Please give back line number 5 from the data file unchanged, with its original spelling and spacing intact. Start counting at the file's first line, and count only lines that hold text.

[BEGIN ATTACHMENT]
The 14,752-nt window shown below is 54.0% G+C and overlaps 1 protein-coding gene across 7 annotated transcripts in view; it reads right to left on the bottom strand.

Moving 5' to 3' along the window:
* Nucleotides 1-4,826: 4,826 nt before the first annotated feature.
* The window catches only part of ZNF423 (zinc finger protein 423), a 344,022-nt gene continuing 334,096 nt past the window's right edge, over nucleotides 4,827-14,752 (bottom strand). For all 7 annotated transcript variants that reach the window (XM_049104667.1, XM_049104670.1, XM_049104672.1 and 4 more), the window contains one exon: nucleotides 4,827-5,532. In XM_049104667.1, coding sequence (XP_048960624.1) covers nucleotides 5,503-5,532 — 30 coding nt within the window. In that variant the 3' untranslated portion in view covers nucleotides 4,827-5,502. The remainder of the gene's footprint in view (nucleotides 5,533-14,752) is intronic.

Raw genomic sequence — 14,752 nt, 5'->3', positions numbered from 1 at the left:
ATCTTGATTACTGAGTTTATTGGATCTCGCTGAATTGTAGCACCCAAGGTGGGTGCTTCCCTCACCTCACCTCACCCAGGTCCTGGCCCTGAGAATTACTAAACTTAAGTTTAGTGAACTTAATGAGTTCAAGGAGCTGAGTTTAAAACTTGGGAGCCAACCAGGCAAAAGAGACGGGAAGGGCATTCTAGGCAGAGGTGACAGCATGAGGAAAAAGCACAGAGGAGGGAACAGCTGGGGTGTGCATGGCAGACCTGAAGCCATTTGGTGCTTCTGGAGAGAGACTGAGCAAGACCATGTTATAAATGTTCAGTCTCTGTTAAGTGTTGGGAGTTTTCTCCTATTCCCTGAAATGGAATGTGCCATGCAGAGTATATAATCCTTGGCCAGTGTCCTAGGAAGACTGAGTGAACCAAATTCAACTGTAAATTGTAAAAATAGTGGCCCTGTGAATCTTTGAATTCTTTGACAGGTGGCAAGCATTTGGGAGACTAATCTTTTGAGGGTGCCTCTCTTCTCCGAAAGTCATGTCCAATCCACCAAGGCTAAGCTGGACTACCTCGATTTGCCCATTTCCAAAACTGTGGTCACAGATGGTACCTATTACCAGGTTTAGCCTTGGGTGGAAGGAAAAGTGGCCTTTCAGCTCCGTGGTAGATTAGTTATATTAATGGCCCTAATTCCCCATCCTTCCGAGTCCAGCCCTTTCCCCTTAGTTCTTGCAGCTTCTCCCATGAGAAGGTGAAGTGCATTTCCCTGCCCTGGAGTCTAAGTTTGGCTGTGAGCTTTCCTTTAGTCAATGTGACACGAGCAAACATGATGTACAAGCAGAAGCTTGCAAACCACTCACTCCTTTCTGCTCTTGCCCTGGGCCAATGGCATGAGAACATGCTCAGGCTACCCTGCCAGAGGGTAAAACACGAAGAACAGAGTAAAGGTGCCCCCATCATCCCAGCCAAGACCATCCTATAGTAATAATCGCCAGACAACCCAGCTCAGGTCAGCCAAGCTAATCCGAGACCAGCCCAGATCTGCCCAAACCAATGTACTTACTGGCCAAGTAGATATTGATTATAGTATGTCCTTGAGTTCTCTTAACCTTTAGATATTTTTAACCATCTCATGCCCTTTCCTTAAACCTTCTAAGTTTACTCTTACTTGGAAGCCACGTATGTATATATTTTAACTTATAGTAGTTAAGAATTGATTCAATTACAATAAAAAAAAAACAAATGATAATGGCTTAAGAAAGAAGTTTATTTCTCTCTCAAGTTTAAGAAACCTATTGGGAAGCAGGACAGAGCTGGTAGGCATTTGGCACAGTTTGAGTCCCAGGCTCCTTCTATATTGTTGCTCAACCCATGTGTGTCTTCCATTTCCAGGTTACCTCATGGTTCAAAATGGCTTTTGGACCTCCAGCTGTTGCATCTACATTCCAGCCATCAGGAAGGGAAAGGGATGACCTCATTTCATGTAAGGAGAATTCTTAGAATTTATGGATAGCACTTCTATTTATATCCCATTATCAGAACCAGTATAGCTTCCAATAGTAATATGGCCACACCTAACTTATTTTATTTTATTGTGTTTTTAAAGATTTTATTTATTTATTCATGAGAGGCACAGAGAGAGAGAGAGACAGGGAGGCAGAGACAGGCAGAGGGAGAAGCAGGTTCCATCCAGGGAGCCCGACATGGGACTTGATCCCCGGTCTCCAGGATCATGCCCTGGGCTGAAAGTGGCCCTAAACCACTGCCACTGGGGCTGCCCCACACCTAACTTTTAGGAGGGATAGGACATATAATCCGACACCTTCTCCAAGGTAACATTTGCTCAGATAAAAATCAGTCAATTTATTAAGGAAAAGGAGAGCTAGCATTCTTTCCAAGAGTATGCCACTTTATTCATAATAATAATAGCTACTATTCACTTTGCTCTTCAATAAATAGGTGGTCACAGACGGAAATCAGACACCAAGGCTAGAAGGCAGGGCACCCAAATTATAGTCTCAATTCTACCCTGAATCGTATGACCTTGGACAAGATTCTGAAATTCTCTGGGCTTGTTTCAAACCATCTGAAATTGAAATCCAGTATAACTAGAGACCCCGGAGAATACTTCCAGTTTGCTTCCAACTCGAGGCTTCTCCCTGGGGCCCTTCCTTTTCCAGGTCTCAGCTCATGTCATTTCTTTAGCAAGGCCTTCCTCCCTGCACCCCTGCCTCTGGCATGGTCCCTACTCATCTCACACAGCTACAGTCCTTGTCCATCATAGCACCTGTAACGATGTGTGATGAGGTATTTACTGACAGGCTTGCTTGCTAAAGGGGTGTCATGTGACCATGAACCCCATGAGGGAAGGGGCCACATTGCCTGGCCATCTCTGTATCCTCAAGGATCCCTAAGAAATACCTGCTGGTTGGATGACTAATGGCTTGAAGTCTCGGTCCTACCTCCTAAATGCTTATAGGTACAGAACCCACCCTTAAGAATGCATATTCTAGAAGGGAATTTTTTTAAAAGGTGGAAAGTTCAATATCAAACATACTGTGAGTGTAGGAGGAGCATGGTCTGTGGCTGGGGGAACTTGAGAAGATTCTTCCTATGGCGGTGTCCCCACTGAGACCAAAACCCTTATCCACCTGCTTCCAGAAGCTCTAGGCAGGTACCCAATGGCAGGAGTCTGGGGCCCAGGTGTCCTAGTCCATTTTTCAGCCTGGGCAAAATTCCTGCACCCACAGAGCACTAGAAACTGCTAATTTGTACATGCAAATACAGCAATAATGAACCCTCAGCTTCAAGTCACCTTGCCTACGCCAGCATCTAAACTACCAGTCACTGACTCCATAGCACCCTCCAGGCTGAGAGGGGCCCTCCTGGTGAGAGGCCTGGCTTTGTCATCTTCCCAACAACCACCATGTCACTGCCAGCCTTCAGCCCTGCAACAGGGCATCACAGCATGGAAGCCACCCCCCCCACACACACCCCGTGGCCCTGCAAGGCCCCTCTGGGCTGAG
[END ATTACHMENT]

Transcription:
Raw genomic sequence — 14,752 nt, 5'->3', positions numbered from 1 at the left: